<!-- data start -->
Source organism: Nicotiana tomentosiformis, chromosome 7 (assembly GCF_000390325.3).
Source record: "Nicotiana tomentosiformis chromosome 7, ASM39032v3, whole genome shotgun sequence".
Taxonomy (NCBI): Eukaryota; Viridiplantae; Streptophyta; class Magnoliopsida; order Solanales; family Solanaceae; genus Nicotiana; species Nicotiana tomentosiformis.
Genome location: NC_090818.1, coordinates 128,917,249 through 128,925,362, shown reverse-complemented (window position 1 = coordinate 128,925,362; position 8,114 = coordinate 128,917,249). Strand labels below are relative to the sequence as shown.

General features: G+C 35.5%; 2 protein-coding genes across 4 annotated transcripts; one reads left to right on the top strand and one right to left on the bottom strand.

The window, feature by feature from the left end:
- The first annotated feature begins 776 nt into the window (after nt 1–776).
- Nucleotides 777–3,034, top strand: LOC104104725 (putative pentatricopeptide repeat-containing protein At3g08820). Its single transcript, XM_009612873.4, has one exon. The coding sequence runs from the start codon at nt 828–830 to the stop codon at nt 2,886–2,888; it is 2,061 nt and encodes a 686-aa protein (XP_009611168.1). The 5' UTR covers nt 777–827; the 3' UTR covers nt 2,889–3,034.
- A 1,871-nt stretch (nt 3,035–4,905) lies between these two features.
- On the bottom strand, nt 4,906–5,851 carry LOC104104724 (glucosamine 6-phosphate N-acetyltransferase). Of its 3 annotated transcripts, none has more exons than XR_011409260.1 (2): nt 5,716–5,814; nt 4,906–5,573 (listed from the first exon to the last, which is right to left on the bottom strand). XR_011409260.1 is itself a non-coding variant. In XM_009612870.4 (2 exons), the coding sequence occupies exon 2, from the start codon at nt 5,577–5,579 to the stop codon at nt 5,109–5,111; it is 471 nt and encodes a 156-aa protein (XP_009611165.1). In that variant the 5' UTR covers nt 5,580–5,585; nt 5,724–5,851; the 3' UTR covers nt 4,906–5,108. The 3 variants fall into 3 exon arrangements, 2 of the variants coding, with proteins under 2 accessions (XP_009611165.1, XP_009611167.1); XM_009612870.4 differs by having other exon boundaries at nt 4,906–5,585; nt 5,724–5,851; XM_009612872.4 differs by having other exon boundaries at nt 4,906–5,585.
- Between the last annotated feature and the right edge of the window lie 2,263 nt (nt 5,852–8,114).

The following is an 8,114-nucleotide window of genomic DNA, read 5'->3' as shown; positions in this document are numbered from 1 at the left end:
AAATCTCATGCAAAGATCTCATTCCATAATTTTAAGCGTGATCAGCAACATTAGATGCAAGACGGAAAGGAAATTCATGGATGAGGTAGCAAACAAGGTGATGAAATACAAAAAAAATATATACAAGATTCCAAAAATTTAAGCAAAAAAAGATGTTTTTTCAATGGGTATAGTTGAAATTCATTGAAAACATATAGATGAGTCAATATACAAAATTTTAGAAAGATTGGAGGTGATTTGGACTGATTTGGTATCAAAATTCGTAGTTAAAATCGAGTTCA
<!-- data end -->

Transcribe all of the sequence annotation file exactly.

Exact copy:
Source organism: Nicotiana tomentosiformis, chromosome 7 (assembly GCF_000390325.3).
Source record: "Nicotiana tomentosiformis chromosome 7, ASM39032v3, whole genome shotgun sequence".
Taxonomy (NCBI): Eukaryota; Viridiplantae; Streptophyta; class Magnoliopsida; order Solanales; family Solanaceae; genus Nicotiana; species Nicotiana tomentosiformis.
Genome location: NC_090818.1, coordinates 128,917,249 through 128,925,362, shown reverse-complemented (window position 1 = coordinate 128,925,362; position 8,114 = coordinate 128,917,249). Strand labels below are relative to the sequence as shown.

General features: G+C 35.5%; 2 protein-coding genes across 4 annotated transcripts; one reads left to right on the top strand and one right to left on the bottom strand.

The window, feature by feature from the left end:
- The first annotated feature begins 776 nt into the window (after nt 1–776).
- Nucleotides 777–3,034, top strand: LOC104104725 (putative pentatricopeptide repeat-containing protein At3g08820). Its single transcript, XM_009612873.4, has one exon. The coding sequence runs from the start codon at nt 828–830 to the stop codon at nt 2,886–2,888; it is 2,061 nt and encodes a 686-aa protein (XP_009611168.1). The 5' UTR covers nt 777–827; the 3' UTR covers nt 2,889–3,034.
- A 1,871-nt stretch (nt 3,035–4,905) lies between these two features.
- On the bottom strand, nt 4,906–5,851 carry LOC104104724 (glucosamine 6-phosphate N-acetyltransferase). Of its 3 annotated transcripts, none has more exons than XR_011409260.1 (2): nt 5,716–5,814; nt 4,906–5,573 (listed from the first exon to the last, which is right to left on the bottom strand). XR_011409260.1 is itself a non-coding variant. In XM_009612870.4 (2 exons), the coding sequence occupies exon 2, from the start codon at nt 5,577–5,579 to the stop codon at nt 5,109–5,111; it is 471 nt and encodes a 156-aa protein (XP_009611165.1). In that variant the 5' UTR covers nt 5,580–5,585; nt 5,724–5,851; the 3' UTR covers nt 4,906–5,108. The 3 variants fall into 3 exon arrangements, 2 of the variants coding, with proteins under 2 accessions (XP_009611165.1, XP_009611167.1); XM_009612870.4 differs by having other exon boundaries at nt 4,906–5,585; nt 5,724–5,851; XM_009612872.4 differs by having other exon boundaries at nt 4,906–5,585.
- Between the last annotated feature and the right edge of the window lie 2,263 nt (nt 5,852–8,114).

The following is an 8,114-nucleotide window of genomic DNA, read 5'->3' as shown; positions in this document are numbered from 1 at the left end:
AAATCTCATGCAAAGATCTCATTCCATAATTTTAAGCGTGATCAGCAACATTAGATGCAAGACGGAAAGGAAATTCATGGATGAGGTAGCAAACAAGGTGATGAAATACAAAAAAAATATATACAAGATTCCAAAAATTTAAGCAAAAAAAGATGTTTTTTCAATGGGTATAGTTGAAATTCATTGAAAACATATAGATGAGTCAATATACAAAATTTTAGAAAGATTGGAGGTGATTTGGACTGATTTGGTATCAAAATTCGTAGTTAAAATCGAGTTCA